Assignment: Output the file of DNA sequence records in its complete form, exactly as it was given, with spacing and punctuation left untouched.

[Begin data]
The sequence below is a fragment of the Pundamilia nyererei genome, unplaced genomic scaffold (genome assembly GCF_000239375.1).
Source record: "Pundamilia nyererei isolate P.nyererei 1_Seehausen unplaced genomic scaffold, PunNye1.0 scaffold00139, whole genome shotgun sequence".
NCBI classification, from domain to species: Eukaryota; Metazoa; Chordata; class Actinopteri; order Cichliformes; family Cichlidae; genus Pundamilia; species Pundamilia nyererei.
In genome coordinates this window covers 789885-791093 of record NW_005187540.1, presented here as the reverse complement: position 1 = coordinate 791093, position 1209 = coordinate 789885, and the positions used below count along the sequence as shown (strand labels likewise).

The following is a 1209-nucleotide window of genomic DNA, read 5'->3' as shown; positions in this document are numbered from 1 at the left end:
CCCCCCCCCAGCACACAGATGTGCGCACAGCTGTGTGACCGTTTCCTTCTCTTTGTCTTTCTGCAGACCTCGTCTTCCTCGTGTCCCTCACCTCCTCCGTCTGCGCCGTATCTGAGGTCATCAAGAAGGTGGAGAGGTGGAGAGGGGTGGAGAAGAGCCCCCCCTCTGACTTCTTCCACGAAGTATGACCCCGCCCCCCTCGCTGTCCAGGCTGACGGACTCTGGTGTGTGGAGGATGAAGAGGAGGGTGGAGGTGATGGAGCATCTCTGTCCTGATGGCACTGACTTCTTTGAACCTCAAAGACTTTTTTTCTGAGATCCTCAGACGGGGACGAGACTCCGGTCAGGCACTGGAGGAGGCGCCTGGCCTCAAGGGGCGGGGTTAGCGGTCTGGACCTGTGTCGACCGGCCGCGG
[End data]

The sequence below is a fragment of the Pundamilia nyererei genome, unplaced genomic scaffold (genome assembly GCF_000239375.1).
Source record: "Pundamilia nyererei isolate P.nyererei 1_Seehausen unplaced genomic scaffold, PunNye1.0 scaffold00139, whole genome shotgun sequence".
NCBI classification, from domain to species: Eukaryota; Metazoa; Chordata; class Actinopteri; order Cichliformes; family Cichlidae; genus Pundamilia; species Pundamilia nyererei.
In genome coordinates this window covers 789885-791093 of record NW_005187540.1, presented here as the reverse complement: position 1 = coordinate 791093, position 1209 = coordinate 789885, and the positions used below count along the sequence as shown (strand labels likewise).

The following is a 1209-nucleotide window of genomic DNA, read 5'->3' as shown; positions in this document are numbered from 1 at the left end:
CCCCCCCCCAGCACACAGATGTGCGCACAGCTGTGTGACCGTTTCCTTCTCTTTGTCTTTCTGCAGACCTCGTCTTCCTCGTGTCCCTCACCTCCTCCGTCTGCGCCGTATCTGAGGTCATCAAGAAGGTGGAGAGGTGGAGAGGGGTGGAGAAGAGCCCCCCCTCTGACTTCTTCCACGAAGTATGACCCCGCCCCCCTCGCTGTCCAGGCTGACGGACTCTGGTGTGTGGAGGATGAAGAGGAGGGTGGAGGTGATGGAGCATCTCTGTCCTGATGGCACTGACTTCTTTGAACCTCAAAGACTTTTTTTCTGAGATCCTCAGACGGGGACGAGACTCCGGTCAGGCACTGGAGGAGGCGCCTGGCCTCAAGGGGCGGGGTTAGCGGTCTGGACCTGTGTCGACCGGCCGCGG